I set out under the cover of night, paddling my kayak through the mangroves of Puerto Rico’s Mosquito Bay until I am clear of the shore. At first the water is a black sheet, its only light the stars reflecting on its surface. But as I move on, I notice another light, a strange aura of dull blue that forms around my paddle with every thrust.
The bay, located on the south coast of Vieques, a small island off the east coast of Puerto Rico’s main island, is one of the world’s best places to see bioluminescence, the light that species such as fireflies emit. A tablespoon of water from the bay — which the U.S. National Park Service has designated as a national natural landmark — contains as many as 6,000 dinoflagellates, single-celled organisms that glow in the dark when disturbed.
The creatures are very sensitive to their environment: another similar bay near Fajardo, on Puerto Rico’s northeast coast, recently made international news when it nearly went dark, possibly because of run-off from the construction of a nearby water and sewage plant.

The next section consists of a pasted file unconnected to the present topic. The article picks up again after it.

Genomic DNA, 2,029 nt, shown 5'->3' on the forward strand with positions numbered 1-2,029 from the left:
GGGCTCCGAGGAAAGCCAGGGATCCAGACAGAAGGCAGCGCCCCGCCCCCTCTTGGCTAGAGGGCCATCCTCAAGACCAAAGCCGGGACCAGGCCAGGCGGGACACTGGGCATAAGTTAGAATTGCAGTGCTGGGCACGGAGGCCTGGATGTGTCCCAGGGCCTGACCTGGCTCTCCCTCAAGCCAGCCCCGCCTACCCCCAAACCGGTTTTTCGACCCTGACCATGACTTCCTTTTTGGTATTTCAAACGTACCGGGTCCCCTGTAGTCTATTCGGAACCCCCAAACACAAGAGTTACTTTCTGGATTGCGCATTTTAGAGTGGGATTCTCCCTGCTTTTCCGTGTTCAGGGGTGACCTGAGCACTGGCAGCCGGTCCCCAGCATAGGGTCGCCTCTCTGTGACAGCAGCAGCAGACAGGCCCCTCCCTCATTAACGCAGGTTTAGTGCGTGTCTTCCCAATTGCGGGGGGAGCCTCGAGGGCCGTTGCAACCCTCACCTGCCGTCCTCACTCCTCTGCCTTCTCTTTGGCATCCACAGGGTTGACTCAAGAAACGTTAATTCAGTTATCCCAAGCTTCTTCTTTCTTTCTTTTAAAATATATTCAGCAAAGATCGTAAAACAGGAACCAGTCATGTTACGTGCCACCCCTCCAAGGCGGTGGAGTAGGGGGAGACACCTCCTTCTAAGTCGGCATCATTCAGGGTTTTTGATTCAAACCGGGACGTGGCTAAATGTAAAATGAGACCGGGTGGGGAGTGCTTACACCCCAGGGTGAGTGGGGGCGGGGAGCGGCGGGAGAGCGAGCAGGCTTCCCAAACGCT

The bioluminescence in Mosquito Bay, however, remains undimmed. During my late-night kayak tour, I see the paths of dozens of fish as they shoot like blue tracers back and forth through the murky water. The guide tells me that even sharks come into the bay, and although I don’t spot one, I can imagine the rush of watching its large, electric-blue outline pass near the kayak.
I spend the next week walking the colonial-era ramparts of old San Juan, Puerto Rico’s capital, and island hopping, bouncing over world-class beaches such as Playa Flamenco on short plane rides. The sunshine and surf are great, yet I can’t help but feel that the true highlights of the coastline were best seen at night.